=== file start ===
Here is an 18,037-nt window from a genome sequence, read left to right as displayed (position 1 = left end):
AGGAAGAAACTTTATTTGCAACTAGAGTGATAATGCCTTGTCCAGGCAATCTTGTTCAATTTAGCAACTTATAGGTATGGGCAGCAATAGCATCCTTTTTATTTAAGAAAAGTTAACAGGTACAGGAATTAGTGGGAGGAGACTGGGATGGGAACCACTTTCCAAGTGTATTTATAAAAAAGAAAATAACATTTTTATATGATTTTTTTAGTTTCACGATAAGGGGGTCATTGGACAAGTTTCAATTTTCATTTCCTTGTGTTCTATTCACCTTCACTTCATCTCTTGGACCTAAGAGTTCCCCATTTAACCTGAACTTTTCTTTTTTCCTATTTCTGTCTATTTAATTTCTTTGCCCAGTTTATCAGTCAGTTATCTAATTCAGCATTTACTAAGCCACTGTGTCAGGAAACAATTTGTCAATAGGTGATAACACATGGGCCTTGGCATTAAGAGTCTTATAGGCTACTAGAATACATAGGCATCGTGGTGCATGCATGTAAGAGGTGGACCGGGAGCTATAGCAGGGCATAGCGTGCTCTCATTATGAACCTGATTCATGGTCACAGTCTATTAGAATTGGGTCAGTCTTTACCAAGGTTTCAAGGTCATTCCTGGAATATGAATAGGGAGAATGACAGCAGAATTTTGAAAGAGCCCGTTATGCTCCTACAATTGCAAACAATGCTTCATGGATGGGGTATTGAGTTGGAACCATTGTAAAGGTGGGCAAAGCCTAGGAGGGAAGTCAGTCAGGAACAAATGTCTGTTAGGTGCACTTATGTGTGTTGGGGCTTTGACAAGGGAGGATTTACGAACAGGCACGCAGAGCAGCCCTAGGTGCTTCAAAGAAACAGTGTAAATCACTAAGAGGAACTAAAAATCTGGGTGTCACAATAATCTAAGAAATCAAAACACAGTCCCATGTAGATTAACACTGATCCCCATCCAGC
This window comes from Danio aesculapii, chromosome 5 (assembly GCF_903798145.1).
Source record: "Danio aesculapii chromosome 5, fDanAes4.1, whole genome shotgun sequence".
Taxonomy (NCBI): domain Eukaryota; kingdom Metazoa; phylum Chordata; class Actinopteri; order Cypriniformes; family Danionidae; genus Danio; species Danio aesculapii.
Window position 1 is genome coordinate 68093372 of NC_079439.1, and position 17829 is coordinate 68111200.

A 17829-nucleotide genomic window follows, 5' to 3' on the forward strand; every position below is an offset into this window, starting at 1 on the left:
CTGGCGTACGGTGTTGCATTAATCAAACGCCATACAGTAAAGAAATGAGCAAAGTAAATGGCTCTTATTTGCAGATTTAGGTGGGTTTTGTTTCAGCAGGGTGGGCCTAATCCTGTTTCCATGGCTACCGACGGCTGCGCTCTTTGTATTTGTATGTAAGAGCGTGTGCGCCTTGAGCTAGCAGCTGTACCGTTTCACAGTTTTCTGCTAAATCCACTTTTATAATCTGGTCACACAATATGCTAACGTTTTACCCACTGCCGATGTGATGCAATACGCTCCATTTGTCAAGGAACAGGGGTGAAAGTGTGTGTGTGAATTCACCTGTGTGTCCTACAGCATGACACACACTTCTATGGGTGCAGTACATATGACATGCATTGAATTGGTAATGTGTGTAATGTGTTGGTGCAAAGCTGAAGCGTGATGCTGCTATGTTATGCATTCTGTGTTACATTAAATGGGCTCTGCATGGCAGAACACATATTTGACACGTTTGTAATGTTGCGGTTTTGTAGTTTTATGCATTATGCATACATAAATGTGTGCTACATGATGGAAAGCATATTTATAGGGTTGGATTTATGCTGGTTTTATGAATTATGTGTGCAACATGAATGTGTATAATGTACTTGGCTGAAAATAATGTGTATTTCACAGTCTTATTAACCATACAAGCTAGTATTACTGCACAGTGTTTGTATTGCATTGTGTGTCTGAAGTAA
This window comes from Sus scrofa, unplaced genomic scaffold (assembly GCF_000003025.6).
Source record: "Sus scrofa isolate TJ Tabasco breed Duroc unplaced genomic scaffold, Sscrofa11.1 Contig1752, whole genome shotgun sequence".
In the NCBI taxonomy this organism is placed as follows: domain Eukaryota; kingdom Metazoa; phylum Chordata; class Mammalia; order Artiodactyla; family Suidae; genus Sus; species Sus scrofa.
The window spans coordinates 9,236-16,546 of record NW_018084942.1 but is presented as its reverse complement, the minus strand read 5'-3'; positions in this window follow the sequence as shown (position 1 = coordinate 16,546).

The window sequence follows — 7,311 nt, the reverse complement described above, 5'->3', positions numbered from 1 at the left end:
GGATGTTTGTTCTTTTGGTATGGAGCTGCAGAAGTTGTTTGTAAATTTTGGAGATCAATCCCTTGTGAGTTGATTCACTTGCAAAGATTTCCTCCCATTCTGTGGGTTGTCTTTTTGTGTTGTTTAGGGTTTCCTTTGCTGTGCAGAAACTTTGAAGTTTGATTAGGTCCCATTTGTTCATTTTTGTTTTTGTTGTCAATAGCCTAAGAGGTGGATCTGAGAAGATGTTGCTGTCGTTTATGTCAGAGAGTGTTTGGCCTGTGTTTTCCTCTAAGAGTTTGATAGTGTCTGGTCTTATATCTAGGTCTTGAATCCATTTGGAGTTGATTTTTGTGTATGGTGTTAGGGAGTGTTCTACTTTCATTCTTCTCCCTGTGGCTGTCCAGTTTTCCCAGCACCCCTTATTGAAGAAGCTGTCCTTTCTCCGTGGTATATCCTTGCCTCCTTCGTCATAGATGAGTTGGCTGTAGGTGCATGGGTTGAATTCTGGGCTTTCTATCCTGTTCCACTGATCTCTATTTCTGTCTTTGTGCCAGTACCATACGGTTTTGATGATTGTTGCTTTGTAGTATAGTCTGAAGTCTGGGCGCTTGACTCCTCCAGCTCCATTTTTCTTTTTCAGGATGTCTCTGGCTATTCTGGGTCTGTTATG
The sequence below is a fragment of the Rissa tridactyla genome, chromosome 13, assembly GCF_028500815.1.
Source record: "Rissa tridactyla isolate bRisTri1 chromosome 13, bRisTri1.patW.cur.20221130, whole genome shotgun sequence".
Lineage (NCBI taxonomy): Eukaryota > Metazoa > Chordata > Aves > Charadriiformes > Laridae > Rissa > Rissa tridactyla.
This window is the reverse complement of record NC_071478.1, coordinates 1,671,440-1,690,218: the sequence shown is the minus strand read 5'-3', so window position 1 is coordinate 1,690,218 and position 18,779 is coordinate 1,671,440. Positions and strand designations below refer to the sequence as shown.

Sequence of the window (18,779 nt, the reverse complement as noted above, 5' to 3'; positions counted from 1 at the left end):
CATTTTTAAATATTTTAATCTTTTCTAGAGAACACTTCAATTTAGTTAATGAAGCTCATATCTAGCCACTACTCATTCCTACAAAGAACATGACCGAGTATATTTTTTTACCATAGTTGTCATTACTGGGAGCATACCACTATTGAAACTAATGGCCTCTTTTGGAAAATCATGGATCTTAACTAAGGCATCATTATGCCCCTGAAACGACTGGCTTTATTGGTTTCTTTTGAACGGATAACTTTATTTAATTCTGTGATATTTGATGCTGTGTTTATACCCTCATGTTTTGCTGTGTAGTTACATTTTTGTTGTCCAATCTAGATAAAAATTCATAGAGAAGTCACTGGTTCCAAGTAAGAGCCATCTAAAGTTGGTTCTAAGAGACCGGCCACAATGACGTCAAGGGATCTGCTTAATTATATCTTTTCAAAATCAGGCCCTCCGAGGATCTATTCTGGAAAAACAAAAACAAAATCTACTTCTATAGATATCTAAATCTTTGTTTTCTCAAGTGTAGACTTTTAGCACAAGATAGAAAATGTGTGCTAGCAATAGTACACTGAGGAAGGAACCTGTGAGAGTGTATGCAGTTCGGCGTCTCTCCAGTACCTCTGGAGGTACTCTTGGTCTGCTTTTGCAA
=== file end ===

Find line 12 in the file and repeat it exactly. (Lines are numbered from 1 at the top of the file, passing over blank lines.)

The window spans coordinates 9,236-16,546 of record NW_018084942.1 but is presented as its reverse complement, the minus strand read 5'-3'; positions in this window follow the sequence as shown (position 1 = coordinate 16,546).